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Worried about swine flu? There’s an app for that.

An iPhone app created by the Children’s Hospital of Boston and MIT Media Lab uses Google Maps to show the user’s current location and displays nearby outbreaks of infectious diseases, according to Tom’s Guide.  Users can also use the spot to search for a specific destination to check for diseases before deciding to go there.  The app’s name is HealthMap: Outbreaks Near Me, and it’s free at the iTunes store.

According to a CNET review, the app uses “data provided by HealthMap, an online service that “collects filters, maps, and disseminates information about emerging infectious diseases.”  The app allows users to submit their own reports, complete with photos.

I have to admit that I downloaded the app.  It’s apparently very popular; when I tried to use it I got a message saying “Due to a higher demand than expected for the service, performance may be slow at peak times. We are working hard to resolve this issue quickly!”

Now if someone could just create an app that would notify me of uninsured drivers near me . . .

Google unveils AdSense for mobile on Wednesday

Mediapost reports that Google will launch AdSense for mobile on Wednesday.  Mobile content developers will be able to insert a small snippet of code into their pages; this will tell Google where to display an ad.  The ad targeting is contextual, similar to targeting that exists for AdSense partners.

A Google spokesperson said Google is also experimenting on ways to allow advertisers to bid for ad placement on specific applications.  Anybody want to buy an ad when an iPhone user Googles the location of the local jail?

Black’s Law Dictionary (and other legal apps) now in iTunes

The ABA Journal reports that the latest version of Black’s Law Dictionary is now available for download on iTunes.  This is the first venture by West (publisher of WestLaw) into the iPhones app arena.  For those of you who are interested, be forewarned that the price is a litlle high compared to that of typical iPhone apps.  Whereas iTunes offers Law Pod apps for 99 cents, and a version of the Constitution for free, Westlaw is asking $49.99 for Black’s Law Dictionary.  I think somebody at West may be just a little overly optimistic.

The Law Pod apps on iTunes include 99 cent versions of the Federal Rules of Evidence, the Federal Rules of Civil Procedure, the Federal Rules of Criminal Procedure, the Federal Rules of Bankruptcy Procedure, the Federal Rules of Appellate Procedure, and the U.S. Constitution.  Another publisher, David Finucane, offers a variety of legal apps at the iTune store.  These include a $4.99 version of California statutes, a $2.99 version of Florida statutes, a $2.99 version of the U.S. Code, and more.  There are other legal apps in the iTunes store, but many of these are aimed at law students.  I think we’ll see a wider number of legal apps as the iPhone market matures (the app store has only been open a little over 9 months).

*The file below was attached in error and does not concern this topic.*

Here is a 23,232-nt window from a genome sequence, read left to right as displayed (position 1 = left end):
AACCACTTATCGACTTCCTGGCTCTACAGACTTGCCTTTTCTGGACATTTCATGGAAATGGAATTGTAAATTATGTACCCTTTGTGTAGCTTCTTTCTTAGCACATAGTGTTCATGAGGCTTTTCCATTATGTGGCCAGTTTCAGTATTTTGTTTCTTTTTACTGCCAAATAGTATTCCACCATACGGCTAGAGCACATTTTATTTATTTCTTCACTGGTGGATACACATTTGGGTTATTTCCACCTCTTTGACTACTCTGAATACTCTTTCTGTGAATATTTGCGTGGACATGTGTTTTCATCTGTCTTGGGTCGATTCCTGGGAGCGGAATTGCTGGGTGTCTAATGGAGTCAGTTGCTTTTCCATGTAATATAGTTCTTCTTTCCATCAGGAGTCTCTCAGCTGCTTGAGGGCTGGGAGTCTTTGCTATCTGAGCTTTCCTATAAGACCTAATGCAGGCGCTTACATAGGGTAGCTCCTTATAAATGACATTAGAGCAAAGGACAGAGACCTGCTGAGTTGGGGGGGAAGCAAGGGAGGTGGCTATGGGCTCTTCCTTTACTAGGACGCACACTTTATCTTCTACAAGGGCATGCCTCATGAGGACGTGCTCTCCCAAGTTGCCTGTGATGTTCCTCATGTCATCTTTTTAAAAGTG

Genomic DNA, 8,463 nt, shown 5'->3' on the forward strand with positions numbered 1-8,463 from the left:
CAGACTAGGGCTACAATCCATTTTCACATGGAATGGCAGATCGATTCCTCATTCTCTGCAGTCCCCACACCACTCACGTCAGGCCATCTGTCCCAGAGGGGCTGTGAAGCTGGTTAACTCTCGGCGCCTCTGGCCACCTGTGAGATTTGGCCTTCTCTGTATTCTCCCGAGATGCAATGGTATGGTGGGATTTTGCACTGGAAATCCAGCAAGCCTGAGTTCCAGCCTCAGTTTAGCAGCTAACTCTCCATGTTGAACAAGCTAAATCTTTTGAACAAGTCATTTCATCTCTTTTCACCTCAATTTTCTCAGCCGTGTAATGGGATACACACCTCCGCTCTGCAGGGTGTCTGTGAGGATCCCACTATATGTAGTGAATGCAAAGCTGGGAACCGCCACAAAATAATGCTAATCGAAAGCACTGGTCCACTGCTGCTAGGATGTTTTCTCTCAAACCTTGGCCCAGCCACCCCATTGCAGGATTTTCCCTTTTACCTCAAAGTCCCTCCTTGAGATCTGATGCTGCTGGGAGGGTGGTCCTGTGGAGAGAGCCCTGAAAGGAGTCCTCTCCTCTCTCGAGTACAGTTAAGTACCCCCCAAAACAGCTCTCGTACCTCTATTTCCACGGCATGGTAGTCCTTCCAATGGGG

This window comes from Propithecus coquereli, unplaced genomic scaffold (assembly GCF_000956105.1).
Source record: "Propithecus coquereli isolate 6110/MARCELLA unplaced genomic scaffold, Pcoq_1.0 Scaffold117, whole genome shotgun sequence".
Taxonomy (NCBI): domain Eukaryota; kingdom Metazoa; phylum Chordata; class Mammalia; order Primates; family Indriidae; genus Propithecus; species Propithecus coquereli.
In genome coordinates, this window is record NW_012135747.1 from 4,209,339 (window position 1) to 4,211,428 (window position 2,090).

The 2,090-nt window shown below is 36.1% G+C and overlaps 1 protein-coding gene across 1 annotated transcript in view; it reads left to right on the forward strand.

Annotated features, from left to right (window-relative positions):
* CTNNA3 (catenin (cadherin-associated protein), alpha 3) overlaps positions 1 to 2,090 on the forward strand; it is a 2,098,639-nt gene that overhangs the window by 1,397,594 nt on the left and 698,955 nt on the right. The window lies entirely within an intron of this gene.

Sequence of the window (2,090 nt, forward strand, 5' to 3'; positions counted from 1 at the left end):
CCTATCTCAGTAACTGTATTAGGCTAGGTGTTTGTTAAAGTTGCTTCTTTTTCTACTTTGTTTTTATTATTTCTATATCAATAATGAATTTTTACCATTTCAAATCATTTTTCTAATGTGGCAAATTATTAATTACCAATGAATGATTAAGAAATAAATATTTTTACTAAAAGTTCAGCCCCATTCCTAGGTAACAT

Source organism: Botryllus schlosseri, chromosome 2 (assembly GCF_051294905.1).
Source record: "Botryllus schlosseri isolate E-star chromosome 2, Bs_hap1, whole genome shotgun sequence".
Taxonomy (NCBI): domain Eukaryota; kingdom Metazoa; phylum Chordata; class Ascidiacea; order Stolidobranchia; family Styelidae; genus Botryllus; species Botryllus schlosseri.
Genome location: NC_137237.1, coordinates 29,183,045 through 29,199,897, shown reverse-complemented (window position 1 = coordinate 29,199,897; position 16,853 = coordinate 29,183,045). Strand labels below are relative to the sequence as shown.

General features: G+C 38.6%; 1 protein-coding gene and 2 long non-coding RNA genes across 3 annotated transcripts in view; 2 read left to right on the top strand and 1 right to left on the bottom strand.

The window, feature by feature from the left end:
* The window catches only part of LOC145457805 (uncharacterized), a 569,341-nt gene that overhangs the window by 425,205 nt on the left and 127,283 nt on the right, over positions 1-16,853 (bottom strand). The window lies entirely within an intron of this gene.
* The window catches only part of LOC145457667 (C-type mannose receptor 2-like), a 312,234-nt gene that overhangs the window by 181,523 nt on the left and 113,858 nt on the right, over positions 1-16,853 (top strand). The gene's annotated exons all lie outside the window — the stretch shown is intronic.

Billionth App downloaded from iTunes store

Only nine months after Apple opened the App Store to let people download applications for the iPhone and iPod Touch, Apple reports that customers have downloaded one billion apps.  Connor Mulcahey, a 13 year-old kid who downloaded a free game app, will receive a $10,000 iTunes® gift card, an iPod® touch, a Time Capsule® and a MacBook® Pro.  Pretty nice stuff.

Although many of the downloaded apps are free, Apple receives 30% of the price of all paid apps.  There are 35,000 apps available at the App Store, and everyone I know who owns an iPhone, including me, struggles with App Store addiction.  Would someone organize a 12-step program, please?

This summer iPhone OS 3.0 will be released, and it will allow developers to do even more creative things.  One of those more creative things will be the ability to copy and paste, just decades after Apple invented the concept.

I use a variety of apps that weren’t designed specifically for lawyers.  Apps which are more lawyer-specific include the ABA Journal, an app with lawyer jokes, and a free copy of the Constitution.  I haven’t seen any must-have apps for lawyers, unless you’re a lawyer who bills your time by the hour.  If that includes you, they have some nice time-keeping apps you may find interesting.

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